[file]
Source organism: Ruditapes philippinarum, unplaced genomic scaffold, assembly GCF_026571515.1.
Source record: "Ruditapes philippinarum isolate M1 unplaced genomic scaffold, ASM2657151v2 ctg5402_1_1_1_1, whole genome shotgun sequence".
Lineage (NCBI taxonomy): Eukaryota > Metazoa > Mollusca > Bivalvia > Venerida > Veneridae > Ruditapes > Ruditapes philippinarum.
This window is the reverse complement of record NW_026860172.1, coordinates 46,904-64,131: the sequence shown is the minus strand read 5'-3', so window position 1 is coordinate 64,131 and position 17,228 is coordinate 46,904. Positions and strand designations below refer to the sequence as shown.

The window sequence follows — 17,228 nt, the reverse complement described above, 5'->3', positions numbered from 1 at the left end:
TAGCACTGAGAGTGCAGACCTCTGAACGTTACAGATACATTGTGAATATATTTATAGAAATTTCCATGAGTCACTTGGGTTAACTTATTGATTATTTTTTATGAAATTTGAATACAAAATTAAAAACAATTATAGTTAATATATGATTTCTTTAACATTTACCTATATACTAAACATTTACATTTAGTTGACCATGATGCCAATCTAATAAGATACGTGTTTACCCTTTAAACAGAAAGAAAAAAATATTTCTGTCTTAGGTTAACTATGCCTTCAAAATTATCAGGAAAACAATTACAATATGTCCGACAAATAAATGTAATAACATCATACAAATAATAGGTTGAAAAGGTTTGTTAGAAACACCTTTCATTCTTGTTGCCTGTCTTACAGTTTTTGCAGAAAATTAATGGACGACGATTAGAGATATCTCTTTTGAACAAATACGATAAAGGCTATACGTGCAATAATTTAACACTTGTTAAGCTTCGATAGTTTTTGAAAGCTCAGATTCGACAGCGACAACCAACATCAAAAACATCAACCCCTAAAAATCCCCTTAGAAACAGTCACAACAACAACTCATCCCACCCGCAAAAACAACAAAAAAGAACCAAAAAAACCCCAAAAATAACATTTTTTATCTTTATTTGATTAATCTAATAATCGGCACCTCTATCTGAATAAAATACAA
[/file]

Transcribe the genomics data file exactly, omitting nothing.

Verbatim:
Source organism: Ruditapes philippinarum, unplaced genomic scaffold, assembly GCF_026571515.1.
Source record: "Ruditapes philippinarum isolate M1 unplaced genomic scaffold, ASM2657151v2 ctg5402_1_1_1_1, whole genome shotgun sequence".
Lineage (NCBI taxonomy): Eukaryota > Metazoa > Mollusca > Bivalvia > Venerida > Veneridae > Ruditapes > Ruditapes philippinarum.
This window is the reverse complement of record NW_026860172.1, coordinates 46,904-64,131: the sequence shown is the minus strand read 5'-3', so window position 1 is coordinate 64,131 and position 17,228 is coordinate 46,904. Positions and strand designations below refer to the sequence as shown.

The window sequence follows — 17,228 nt, the reverse complement described above, 5'->3', positions numbered from 1 at the left end:
TAGCACTGAGAGTGCAGACCTCTGAACGTTACAGATACATTGTGAATATATTTATAGAAATTTCCATGAGTCACTTGGGTTAACTTATTGATTATTTTTTATGAAATTTGAATACAAAATTAAAAACAATTATAGTTAATATATGATTTCTTTAACATTTACCTATATACTAAACATTTACATTTAGTTGACCATGATGCCAATCTAATAAGATACGTGTTTACCCTTTAAACAGAAAGAAAAAAATATTTCTGTCTTAGGTTAACTATGCCTTCAAAATTATCAGGAAAACAATTACAATATGTCCGACAAATAAATGTAATAACATCATACAAATAATAGGTTGAAAAGGTTTGTTAGAAACACCTTTCATTCTTGTTGCCTGTCTTACAGTTTTTGCAGAAAATTAATGGACGACGATTAGAGATATCTCTTTTGAACAAATACGATAAAGGCTATACGTGCAATAATTTAACACTTGTTAAGCTTCGATAGTTTTTGAAAGCTCAGATTCGACAGCGACAACCAACATCAAAAACATCAACCCCTAAAAATCCCCTTAGAAACAGTCACAACAACAACTCATCCCACCCGCAAAAACAACAAAAAAGAACCAAAAAAACCCCAAAAATAACATTTTTTATCTTTATTTGATTAATCTAATAATCGGCACCTCTATCTGAATAAAATACAA